Unlike real currencies, the Bitcoin has no currency area of its own, an economically meaningful group of entities that conduct most of their daily transactions in Bitcoins. Unlike real commodities, the Bitcoin has no practical use other than its role as an embodiment of value derived from its scarcity. Given the massive volatility that these two conditions generate, I do not see how the Bitcoin can ever have any meaningful role in our economic life unless it already had one, which it doesn’t. But this article on the Tech in Asia website purports to have identified a business model that manages to get around the volatility problem though mixed currency wallets anchored by the Bitcoin.
Leaving aside the mumbo-jumbo in the article and the vacuous sound bites including the word “egalitarian” in the Bitreserve promotion video that it links to, the writer of the article buys 1 Bitcoin (BTC), then exchanges 1/3rd each of that amount for US Dollars (USD) and Euros (EUR) at the going rate, ending up with 0.3398 BTC, 115 USD, and 90 EUR minus the 0.45% and 0.95% exchange fees for the conversion to the USD and EUR respectively. When the writer wants to buy a merchandise priced in Bitcoins, Bitserve buys the requisite Bitcoin at the going rate with the USD, presumably charging a 0.45% fee on the transaction and uses that Bitcoin to execute the transaction. It is clear from the text that any other conversion back from USD and/or EUR to BTC will be executed at the going rate, not the original conversion rate. So I guess my question is: Why not buy 0.3398 BTC and 90 EUR (or 115 USD if your money is in EUR), and convert your USD into BTC when you make the purchase, saving yourself the initial transaction fee? Or better, buy the merchandise with your USD if the vendor also accepts USD, which should be the case unless you have encountered the rare vendor who is willing to run horrible “currency” risks, and save yourself, unless you are entering into a small international transaction where the handling fee savings may justify a BITCOIN transaction?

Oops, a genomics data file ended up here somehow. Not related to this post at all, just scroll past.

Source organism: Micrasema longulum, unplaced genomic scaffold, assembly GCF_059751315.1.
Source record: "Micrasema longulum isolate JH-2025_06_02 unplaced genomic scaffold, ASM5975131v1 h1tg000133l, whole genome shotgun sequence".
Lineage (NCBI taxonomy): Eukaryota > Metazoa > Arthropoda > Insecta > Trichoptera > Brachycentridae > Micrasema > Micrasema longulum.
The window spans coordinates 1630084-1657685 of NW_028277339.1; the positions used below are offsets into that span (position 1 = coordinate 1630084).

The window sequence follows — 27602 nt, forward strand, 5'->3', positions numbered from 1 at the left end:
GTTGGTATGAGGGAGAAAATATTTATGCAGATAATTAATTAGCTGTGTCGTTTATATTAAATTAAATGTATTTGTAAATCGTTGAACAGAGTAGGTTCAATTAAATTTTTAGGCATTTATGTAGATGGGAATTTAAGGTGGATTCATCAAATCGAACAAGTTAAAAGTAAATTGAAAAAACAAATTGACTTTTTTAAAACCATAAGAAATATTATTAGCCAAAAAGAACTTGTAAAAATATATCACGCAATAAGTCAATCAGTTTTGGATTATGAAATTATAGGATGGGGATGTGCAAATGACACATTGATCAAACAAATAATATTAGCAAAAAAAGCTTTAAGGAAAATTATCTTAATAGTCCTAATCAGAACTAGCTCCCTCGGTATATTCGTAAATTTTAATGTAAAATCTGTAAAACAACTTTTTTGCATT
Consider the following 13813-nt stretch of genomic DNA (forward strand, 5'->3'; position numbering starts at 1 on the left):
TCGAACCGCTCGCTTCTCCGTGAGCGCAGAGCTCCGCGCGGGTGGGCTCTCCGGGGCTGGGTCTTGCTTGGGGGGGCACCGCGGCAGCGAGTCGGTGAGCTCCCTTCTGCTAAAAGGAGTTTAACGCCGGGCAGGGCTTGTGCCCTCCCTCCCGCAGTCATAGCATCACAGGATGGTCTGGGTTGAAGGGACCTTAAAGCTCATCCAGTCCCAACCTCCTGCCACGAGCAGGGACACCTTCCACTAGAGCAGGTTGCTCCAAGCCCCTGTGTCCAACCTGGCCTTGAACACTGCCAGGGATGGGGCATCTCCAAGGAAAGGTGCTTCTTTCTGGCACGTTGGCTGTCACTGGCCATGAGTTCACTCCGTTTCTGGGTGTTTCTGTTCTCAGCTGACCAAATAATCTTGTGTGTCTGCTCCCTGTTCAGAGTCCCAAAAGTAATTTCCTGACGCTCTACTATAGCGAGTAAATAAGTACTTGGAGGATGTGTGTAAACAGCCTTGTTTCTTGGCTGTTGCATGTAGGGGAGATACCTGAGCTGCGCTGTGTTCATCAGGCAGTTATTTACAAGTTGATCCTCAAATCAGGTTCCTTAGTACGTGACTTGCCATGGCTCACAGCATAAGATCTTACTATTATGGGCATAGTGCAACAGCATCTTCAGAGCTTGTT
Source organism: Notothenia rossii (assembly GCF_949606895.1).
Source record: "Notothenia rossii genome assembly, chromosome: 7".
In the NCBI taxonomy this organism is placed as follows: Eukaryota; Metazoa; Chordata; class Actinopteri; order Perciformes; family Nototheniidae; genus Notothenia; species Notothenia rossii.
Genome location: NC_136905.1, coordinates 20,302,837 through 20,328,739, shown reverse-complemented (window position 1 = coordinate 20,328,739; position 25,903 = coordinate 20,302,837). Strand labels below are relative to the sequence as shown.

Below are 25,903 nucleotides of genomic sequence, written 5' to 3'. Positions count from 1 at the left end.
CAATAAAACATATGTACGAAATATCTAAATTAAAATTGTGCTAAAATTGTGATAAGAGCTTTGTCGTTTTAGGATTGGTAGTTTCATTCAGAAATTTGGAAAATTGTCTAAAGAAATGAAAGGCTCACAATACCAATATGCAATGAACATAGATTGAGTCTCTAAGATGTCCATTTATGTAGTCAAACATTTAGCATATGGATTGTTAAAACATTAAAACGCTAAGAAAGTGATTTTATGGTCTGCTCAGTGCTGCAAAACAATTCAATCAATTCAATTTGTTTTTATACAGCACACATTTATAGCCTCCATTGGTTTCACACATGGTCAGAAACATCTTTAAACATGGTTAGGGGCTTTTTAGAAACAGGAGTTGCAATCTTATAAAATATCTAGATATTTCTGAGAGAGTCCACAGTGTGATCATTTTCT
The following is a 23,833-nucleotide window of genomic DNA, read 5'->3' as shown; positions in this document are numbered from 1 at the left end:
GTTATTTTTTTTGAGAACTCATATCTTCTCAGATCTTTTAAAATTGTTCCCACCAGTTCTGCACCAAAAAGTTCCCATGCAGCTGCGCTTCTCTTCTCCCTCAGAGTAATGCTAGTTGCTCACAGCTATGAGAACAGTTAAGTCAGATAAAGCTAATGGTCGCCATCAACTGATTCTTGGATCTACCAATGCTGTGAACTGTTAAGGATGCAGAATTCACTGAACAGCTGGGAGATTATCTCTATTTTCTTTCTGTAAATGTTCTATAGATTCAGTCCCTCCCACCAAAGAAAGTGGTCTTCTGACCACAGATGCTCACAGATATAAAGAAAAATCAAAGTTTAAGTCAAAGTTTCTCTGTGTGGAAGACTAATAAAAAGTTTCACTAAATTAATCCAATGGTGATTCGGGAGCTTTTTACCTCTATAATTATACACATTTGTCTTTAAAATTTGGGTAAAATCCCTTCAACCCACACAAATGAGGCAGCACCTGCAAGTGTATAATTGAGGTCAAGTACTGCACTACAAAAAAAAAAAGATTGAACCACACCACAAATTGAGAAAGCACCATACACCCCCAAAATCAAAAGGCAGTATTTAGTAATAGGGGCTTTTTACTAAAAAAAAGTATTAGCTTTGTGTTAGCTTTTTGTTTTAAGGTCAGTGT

Of course, the high that you get from executing a Bitcoin transaction may be worth the extra, (to me) meaningless cost. But what kind of a person are you that gets a high from that? Perhaps a head of product at a Bitcoin startup?